We love how TikTok artist @mettenarrative uses a bright blue liquid liner to draw a singular line above her eyelid and short, thick strokes on her lower lash line, creating a colourful but minimal style that’s perfect if you’re not keen on packing powder onto your eyelids.

Burton advises: “Take an eyeliner pencil, look straight into the mirror and draw a line just above the crease in the top eyelid.” If it’s not perfect don’t worry, as the make-up artist recommends using cotton buds to neatly shape it.

To replicate @mettenarrative’s look, try Barry M Cosmetics hi vis liquid eyeliner (£4.99, Lookfantastic.com) in the “amp up” shade – it promises rich pigment and long-lasting wear with a tapered brush to allow you to draw a precise line.

Baby blue and mint shades were some of the most commonly seen colours on lids during the Sixties – and on TikTok in recent weeks.

We love the e.l.f. mint melt bite-size eyeshadows mint to be palette (£4, Superdug.com) for those gravitating towards pastel green. Vibrant but not neon, the mix of shimmer and matte shades means you can commit to a solid block of colour or give your eyelids a modern refresh by adding shimmer in the inner corner or under the brow bone.

TikTok user @chhimmigurung used the Made By Mitchell feet on the ground palette (£45, Madebymitchell.co.uk), covering her eyelids in shade “bittersweet”, a neon pale green, paired with a thick floating line above her eyelids using black liquid eyeliner. She also used it on her lash line to give the effect of ultra-thick, Twiggy-style lashes.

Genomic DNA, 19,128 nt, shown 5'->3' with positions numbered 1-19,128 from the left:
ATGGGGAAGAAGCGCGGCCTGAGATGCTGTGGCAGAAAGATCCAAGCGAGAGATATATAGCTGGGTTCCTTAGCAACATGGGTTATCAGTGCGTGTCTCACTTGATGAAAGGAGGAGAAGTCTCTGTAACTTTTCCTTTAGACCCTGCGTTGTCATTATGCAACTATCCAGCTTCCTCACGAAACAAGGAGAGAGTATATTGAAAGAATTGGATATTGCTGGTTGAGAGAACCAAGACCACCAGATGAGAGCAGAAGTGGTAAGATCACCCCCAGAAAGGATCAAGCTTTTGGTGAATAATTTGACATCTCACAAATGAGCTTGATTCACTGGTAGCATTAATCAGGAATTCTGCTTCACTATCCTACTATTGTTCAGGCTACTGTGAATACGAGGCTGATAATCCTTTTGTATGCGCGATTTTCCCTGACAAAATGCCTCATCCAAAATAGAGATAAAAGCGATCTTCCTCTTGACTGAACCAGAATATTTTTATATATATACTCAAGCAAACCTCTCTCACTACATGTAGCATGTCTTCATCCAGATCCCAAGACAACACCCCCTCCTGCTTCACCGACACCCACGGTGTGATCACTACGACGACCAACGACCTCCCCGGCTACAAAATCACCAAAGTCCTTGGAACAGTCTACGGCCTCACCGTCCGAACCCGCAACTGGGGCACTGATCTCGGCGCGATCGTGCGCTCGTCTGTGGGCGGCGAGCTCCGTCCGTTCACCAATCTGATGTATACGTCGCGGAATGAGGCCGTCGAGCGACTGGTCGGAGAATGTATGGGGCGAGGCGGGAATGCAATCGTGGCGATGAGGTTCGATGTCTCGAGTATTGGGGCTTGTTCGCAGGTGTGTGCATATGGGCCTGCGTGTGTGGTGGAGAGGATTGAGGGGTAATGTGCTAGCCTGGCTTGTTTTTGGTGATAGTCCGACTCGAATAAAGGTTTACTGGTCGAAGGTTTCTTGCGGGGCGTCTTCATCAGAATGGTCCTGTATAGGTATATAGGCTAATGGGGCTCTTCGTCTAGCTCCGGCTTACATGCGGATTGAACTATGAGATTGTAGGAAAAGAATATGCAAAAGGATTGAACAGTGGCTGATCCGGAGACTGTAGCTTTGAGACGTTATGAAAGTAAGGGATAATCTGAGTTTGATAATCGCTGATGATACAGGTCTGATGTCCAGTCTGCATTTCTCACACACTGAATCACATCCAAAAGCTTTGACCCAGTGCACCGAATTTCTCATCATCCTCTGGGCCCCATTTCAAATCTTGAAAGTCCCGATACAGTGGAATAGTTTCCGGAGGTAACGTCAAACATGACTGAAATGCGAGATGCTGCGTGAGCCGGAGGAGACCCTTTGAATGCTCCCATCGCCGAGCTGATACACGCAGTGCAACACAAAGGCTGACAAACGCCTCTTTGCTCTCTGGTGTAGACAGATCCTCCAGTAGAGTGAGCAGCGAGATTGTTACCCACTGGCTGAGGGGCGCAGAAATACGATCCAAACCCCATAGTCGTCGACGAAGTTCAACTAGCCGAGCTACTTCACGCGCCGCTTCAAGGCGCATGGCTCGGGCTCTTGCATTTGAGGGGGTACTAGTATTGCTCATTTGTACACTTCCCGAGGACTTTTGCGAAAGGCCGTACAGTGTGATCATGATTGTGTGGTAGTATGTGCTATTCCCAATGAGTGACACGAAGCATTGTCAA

One of our favourite eyeliners is the By Joy Adenuga 2-in-1 eyeliner/lash glue (£12.99, Byjoyadenuga.com) – a velvet-clad, fine nib-pen eyeliner that’s perfect for drawing on a sharp flick or floating liner. It’s dual-purpose too, doubling up as a tacky lash adherent to keep strip lashes secure. Simply draw on your liner and apply false lashes where desired, without the need for messy lash glue.

If you prefer to use mascara, make sure you go to town, applying lots of it on both your top and bottom lashes, as it’s one of the most recognisable aspects of Sixties make-up.

Make-up artist Mira Parmar recommends the new Benefit they're real! magnet extreme lengthening mascara (£24.50, Boots.com) for oodles of length and volume. It also impressed us here at IndyBest. “We love long, fluttering lashes, as we’ve yet to master the skill of applying false strip or individual lashes, and this is the perfect product to achieve that within seconds,” said our reviewer.

If you’re keen to put your mascara and eyeliner to use on your lower lash line, Chanel make-up artist Zoe Taylor told us exactly how to achieve that wide-eyed look.

“Try to slightly stick the lashes together on the bottom, as this will help to give you space to add in the Twiggy-style lashes next,” she told The Independent. She recommends using a gel liner, such as calligraphie de Chanel (£23, Chanel.com), with a fine brush to draw in the bottom lashes.